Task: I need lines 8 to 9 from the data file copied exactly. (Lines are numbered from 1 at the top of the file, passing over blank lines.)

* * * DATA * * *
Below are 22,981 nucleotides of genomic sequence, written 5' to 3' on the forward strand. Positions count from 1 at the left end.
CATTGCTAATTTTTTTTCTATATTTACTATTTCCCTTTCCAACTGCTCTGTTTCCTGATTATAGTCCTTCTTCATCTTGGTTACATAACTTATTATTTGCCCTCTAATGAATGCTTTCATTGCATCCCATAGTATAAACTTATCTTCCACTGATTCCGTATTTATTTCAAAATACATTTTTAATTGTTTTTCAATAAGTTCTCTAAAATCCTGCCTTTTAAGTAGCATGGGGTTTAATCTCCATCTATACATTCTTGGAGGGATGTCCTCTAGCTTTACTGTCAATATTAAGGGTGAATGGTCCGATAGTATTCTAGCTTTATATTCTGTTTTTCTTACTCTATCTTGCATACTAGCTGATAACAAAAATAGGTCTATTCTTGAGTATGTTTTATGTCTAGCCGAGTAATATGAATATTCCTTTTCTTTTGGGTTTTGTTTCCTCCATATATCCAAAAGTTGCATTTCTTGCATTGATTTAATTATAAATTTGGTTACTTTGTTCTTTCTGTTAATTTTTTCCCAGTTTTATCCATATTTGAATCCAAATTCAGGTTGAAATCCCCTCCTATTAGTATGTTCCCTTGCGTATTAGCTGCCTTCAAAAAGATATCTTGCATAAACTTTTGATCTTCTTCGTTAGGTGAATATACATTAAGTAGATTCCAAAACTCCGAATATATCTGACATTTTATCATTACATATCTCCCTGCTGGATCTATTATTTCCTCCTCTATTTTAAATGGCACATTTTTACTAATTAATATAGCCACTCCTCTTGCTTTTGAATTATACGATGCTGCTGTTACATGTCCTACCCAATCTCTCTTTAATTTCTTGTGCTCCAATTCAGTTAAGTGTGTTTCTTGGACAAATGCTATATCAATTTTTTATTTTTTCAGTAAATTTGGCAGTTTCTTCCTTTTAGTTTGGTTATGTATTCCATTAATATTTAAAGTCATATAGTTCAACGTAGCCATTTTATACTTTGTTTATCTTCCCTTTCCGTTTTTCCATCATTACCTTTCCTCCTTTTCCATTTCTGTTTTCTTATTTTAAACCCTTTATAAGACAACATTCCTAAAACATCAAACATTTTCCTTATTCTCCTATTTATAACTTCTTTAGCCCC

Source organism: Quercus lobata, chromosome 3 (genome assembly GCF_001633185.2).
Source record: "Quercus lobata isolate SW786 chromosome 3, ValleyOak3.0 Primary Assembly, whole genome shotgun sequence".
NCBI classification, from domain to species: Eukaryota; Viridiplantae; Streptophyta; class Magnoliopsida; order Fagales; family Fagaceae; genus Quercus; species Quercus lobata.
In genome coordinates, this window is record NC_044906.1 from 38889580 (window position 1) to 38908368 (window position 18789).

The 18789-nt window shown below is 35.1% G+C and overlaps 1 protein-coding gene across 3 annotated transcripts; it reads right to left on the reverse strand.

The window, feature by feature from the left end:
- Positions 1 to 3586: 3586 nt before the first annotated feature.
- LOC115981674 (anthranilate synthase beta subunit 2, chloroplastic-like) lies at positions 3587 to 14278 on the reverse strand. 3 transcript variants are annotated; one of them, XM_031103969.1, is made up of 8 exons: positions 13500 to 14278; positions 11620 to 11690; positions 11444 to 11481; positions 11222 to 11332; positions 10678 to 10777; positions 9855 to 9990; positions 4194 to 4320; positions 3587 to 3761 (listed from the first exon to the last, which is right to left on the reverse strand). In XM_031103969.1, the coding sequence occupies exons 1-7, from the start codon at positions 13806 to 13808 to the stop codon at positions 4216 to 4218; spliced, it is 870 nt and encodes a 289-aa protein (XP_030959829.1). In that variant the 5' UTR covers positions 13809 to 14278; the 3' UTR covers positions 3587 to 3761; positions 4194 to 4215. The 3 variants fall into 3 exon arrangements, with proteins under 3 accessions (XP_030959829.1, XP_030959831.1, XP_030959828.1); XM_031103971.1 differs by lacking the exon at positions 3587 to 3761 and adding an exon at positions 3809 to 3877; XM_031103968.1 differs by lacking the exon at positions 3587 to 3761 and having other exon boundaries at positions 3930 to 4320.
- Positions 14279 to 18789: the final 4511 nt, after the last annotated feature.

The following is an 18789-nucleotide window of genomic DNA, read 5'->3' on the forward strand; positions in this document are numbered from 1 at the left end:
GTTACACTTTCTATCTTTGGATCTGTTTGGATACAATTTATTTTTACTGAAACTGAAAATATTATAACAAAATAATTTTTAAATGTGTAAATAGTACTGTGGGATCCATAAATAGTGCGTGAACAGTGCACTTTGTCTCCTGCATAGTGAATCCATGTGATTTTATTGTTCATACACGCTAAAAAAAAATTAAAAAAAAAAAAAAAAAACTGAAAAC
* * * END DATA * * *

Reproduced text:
The window, feature by feature from the left end:
- Positions 1 to 3586: 3586 nt before the first annotated feature.